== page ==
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Confidence Scoring Weirdness

From: Shane Smith <safarishane@gmail.com>
Date: Wed, 31 Oct 2007 13:45:33 -0700
Message-ID: <8fc15e140710311345q1c947520x2a1fd67ac4bdf706@mail.gmail.com>
To: www-voice@w3.org
I'm working with a platform that handles confidence scoring a bit
differently than I'm used to.

>From their guide:
"You may find that the above filtering algorithm is not fully satisfying for
your specific application. If so, you may want your system to look at your
confidence scores, but also look at the confidence score distance between
the first result and the second result of your N-best list.Indeed, if two
results roughly have the same confidence scores, the first one may not be
the right one."

The vxml2.0 spec definitely leaves room for interpretation on how individual
platforms can determine confidence scoring of utterances.  But after
speaking with the engineers of this engine, I've found it wouldn't be
uncommon to expect an n-best list with multiple scores above your confidence
threshold.  In fact, you could conceivably get back an n-best list with
multiple scores all over 90%!  I understand the wiggle room allowed for
platforms in the spec, but this goes against the spirit of the spec.  Many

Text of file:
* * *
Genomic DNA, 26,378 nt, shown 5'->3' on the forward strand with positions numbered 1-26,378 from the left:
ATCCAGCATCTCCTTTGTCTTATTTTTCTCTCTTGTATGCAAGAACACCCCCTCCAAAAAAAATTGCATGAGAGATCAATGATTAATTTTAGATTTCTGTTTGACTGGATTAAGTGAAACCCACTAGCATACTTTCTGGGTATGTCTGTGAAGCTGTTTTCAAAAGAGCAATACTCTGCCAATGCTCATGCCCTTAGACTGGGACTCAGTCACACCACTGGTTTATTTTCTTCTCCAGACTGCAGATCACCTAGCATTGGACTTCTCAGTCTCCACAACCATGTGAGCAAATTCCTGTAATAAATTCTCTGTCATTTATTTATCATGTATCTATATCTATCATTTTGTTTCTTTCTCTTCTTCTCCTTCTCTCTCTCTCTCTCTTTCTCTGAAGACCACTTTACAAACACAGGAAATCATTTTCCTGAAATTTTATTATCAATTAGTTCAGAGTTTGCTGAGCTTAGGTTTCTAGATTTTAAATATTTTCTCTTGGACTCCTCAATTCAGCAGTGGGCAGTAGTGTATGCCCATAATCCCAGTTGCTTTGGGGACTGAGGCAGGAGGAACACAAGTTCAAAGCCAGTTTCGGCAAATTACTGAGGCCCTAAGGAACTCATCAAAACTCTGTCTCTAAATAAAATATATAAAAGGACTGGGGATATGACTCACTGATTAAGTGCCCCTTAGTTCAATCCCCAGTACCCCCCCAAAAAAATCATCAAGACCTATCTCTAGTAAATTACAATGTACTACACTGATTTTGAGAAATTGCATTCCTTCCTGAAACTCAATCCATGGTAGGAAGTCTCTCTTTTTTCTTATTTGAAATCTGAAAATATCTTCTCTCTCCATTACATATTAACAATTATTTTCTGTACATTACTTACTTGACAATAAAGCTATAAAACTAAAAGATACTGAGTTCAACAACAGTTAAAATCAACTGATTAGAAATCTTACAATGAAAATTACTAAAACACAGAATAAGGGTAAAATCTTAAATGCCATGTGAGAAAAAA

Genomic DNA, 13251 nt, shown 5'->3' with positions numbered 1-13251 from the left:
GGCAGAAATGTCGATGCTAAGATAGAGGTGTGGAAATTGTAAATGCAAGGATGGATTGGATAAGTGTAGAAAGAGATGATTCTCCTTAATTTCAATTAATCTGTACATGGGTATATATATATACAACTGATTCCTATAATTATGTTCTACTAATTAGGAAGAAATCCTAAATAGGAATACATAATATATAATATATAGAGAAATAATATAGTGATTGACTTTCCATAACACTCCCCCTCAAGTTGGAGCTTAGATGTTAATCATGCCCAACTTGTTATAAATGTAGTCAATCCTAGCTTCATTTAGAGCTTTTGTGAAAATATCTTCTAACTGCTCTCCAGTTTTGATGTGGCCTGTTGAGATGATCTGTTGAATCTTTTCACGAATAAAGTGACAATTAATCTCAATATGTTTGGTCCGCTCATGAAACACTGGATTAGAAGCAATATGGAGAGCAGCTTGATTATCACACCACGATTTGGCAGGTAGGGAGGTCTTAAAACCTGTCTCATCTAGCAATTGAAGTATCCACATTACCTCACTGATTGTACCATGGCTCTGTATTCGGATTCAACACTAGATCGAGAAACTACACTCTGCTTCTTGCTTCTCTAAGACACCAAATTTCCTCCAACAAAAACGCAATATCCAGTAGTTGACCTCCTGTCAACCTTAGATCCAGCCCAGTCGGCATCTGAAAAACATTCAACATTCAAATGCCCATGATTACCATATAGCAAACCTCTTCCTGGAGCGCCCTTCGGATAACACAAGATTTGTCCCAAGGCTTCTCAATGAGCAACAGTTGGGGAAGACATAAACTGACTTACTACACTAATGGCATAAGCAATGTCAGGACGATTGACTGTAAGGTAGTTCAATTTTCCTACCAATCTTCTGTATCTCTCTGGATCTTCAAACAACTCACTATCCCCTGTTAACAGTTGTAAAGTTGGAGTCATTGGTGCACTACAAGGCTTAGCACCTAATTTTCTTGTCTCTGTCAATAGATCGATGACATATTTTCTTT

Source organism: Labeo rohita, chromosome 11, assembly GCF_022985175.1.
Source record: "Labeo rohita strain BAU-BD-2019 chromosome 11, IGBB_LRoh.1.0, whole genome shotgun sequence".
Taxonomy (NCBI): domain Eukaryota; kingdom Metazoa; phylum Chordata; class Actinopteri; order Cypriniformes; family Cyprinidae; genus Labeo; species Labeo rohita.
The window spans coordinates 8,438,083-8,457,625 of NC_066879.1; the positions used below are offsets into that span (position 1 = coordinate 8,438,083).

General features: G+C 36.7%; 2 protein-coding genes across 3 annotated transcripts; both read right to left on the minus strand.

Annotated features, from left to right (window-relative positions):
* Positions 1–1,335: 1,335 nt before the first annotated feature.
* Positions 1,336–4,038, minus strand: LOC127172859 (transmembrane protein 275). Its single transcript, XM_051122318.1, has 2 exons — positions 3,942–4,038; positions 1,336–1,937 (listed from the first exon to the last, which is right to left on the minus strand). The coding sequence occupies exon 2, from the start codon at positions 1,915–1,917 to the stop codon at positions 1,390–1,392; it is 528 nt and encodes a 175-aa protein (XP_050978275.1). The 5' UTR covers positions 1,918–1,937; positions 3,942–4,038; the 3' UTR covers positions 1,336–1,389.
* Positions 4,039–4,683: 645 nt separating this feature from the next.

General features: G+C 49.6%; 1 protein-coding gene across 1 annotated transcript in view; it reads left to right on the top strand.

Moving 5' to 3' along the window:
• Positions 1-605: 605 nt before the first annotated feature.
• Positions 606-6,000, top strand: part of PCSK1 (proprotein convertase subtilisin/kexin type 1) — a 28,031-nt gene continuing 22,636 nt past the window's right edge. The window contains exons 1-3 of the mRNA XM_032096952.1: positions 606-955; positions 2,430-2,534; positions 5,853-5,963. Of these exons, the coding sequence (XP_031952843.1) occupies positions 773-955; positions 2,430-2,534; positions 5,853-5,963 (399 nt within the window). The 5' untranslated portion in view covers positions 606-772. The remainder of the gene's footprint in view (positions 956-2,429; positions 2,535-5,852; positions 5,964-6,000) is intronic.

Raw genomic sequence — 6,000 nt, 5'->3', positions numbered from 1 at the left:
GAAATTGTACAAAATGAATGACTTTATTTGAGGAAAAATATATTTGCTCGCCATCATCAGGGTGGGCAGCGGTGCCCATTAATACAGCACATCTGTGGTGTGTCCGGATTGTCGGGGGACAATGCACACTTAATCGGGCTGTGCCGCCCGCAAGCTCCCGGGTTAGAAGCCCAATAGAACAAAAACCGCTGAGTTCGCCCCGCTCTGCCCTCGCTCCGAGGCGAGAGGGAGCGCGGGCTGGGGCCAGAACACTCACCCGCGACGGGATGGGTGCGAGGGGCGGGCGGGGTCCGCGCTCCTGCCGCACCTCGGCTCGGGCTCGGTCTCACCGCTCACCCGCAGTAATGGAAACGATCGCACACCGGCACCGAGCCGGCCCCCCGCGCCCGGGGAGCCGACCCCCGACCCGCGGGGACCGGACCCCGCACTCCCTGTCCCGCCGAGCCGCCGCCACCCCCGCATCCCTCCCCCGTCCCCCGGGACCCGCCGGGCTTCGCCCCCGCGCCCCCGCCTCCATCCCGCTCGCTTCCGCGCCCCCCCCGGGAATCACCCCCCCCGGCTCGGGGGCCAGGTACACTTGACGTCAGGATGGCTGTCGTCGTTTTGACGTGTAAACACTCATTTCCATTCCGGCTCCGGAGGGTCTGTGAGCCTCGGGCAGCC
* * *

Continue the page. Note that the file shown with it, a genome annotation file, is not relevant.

examples in the spec show the use of the confidence score to determine
whether or not to reprompt or confirm the callers input.

           <if cond="application.lastresult$.confidence &lt; 0.7">
              <goto nextitem="confirmlinkdialog"/>
           <else/>
              <goto next="./main_menu.html"/>
           </if>

That code (from the spec) gives an example of confirmation when the top
utterance confidence score is below 70%.  Now image what would happen if you
have an n-best list 3 items long, all with 75% confidence.  The application
wouldn't confirm, even though you can't be 'confident' of the entry.  (you
are in fact only 33% sure the caller said what you think they said) This
also means that an application you develop for one engine, would indeed
behave very differently on this engine (and vice versa).  While one expects
different degrees of accuracy amongst the different ASR vendors, this
actually causes change in functionality of the application itself.  (I'd
have to write an algorithm in javascript to score based on the delta between
different entries on the n-best list)

Does anyone have any insight (or potentially an algorithm) to work around
this platform inconsistency?

Thanks,
Shane Smith
Received on Wednesday, 31 October 2007 20:45:41 GMT

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